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Hands-on with ChromaVaders, A Compelling Mash-Up of Galaga and Columns

Gaming article by Robert N. Adams on August 12, 2019 at 2:14 PM
Preview

Play NYC always brings out a bunch of interesting games and the 2019 show at the Metropolitan Pavilion was no different. A select handful of the games make me go, "Huh, why didn't anyone think to do this before?" ChromaVaders by Corundum Games is exactly that type of game.

Essentially, ChromaVaders mashes up the gameplay of Galaga and Columns. (If you're not familiar with those specific titles, you could substitute Space Invaders and any Match 3 game in your head). Players will command a spaceship that begins at the bottom of the screen and shoot colored aliens at the top of the screen.

 

What happens after they're shot is where things get interesting; take a look at this development trailer from just a few days ago to get an idea of how it all works.

https://www.youtube.com/watch?v=H56s61QBr-w

 

The enemies, once shot, will immediately turn into falling colored blocks with a particular shape on them. These blocks will land below you. That is, unless, you happen to be in their way—then they'll instantly destroy you.

I went hands-on with ChromaVaders at Play NYC 2019 and it is deceptively challenging. Your goal isn't just to shoot the enemy ships and get them to turn into blocks; you're trying to line up three of the same color and shape in a row vertically, horizontally, or diagonally. The ships also happen to be shooting various different attacks at you, making playing this game competently all the more challenging.

 

In short, you'll have to juggle several things at the same time:

  1. Dodging incoming enemy attacks.
  2. Shooting blocks to get them to land below you where they'll line up combos.
  3. Avoiding the blocks you've just shot so they don't instapop you.
While I didn't see it in action, I imagine that this likely also mixes the hazards of both Galaga-type games (don't let the ships get to the bottom of the screen) and Match 3/Tetris-style games (don't let the blocks get to the top). I would have loved to see what would have happened, but I had a minor problem where I kept blowing up repeatedly.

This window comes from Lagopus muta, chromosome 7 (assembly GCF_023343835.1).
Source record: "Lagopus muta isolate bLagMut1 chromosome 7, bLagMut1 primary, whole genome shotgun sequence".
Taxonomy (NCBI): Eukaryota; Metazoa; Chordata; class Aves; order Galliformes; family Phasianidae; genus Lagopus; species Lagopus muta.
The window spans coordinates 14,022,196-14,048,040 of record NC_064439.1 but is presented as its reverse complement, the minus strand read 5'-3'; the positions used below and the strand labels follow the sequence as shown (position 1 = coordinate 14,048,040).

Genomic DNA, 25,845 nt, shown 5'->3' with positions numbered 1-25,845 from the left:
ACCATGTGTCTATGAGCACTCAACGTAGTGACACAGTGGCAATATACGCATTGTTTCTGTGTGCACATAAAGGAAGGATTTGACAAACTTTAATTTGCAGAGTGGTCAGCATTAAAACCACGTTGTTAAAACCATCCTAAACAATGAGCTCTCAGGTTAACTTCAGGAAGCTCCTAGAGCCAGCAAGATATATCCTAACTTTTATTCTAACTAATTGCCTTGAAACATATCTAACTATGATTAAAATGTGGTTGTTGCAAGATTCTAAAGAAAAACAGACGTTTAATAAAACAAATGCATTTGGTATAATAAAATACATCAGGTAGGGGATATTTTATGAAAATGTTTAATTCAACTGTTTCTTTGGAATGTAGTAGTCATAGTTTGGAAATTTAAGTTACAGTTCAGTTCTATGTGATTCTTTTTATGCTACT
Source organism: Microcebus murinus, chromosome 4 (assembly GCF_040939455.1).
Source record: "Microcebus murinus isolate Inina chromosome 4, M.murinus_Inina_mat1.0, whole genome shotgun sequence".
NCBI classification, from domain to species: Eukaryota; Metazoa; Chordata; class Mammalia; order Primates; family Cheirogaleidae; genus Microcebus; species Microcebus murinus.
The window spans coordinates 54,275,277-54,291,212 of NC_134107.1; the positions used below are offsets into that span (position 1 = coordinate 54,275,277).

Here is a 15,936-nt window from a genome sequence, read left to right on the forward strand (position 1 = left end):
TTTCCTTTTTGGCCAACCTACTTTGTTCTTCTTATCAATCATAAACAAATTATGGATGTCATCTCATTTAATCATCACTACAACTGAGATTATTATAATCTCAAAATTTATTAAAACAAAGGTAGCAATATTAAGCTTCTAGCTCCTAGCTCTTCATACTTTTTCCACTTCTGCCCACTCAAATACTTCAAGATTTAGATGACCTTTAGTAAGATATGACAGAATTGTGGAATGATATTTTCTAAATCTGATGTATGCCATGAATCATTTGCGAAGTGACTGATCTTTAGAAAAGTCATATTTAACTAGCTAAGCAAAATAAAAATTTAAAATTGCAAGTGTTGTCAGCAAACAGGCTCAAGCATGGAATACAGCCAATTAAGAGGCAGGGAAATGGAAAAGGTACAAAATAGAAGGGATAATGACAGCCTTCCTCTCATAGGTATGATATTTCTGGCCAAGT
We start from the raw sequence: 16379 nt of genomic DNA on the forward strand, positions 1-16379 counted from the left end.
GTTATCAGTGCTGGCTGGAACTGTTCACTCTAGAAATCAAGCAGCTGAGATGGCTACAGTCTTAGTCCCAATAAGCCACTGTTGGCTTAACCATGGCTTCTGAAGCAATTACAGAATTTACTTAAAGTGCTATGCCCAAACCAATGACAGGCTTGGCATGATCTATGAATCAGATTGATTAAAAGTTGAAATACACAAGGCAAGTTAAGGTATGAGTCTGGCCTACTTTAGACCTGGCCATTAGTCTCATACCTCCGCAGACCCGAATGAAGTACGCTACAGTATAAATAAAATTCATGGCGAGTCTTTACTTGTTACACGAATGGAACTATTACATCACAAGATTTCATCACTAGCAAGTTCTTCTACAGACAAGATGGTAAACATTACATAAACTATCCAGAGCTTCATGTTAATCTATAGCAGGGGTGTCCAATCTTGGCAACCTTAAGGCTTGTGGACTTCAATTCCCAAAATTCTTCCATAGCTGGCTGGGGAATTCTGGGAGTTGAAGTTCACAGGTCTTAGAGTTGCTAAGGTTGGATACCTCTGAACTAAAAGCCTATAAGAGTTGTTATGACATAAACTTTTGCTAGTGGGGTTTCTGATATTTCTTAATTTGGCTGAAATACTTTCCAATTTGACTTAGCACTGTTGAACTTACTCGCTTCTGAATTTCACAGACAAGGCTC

chroma vaders jesse talavera greenberg
Jesse Talavera-Greenberg of Corundum Games demonstrates what a competent ChromaVaders player looks like. (It doesn't look like any of my attempts ever.)

Try as I might, I just couldn't juggle the three important things needed to play ChromaVaders well. Whether I played against the A.I. or against a human opponent, I inevitably got shot by a laser or smashed by a block. Multiplayer scenarios were even more challenging as the enemy player hitting a combo would drop junk blocks onto my screen.

Corundum Games' Jesse Talavera-Greenberg said that ChromaVaders is still very much in development and he's still experimenting with gameplay, so a lot of what I've talked about here may change in the future. One thing he's floated is the removal of lives altogether. Aside from that, he's also working on building a community in the hopes of getting the game on Nintendo Switch.

 

I had a lot of fun playing ChromaVaders at Play NYC 2019. If this sounds like the sort of game you'd like to play, you can download it for yourself at itch.io right now completely for free for PC, Mac, and Linux. You can also check out the developer on Twitter and on its official website.

What do you think of ChromaVaders? Do you enjoy games that mash up genres or do you prefer a more vanilla experience? Let us know in the comments below!

About the Author

A photograph of Robert N Adams

Robert N. Adams

Senior Writer

I've had a controller in my hand since I was 4 and I haven't stopped gaming since. CCGs, Tabletop Games, Pen & Paper RPGs - I've tried a whole bunch of stuff over the years and I'm always looking to try more!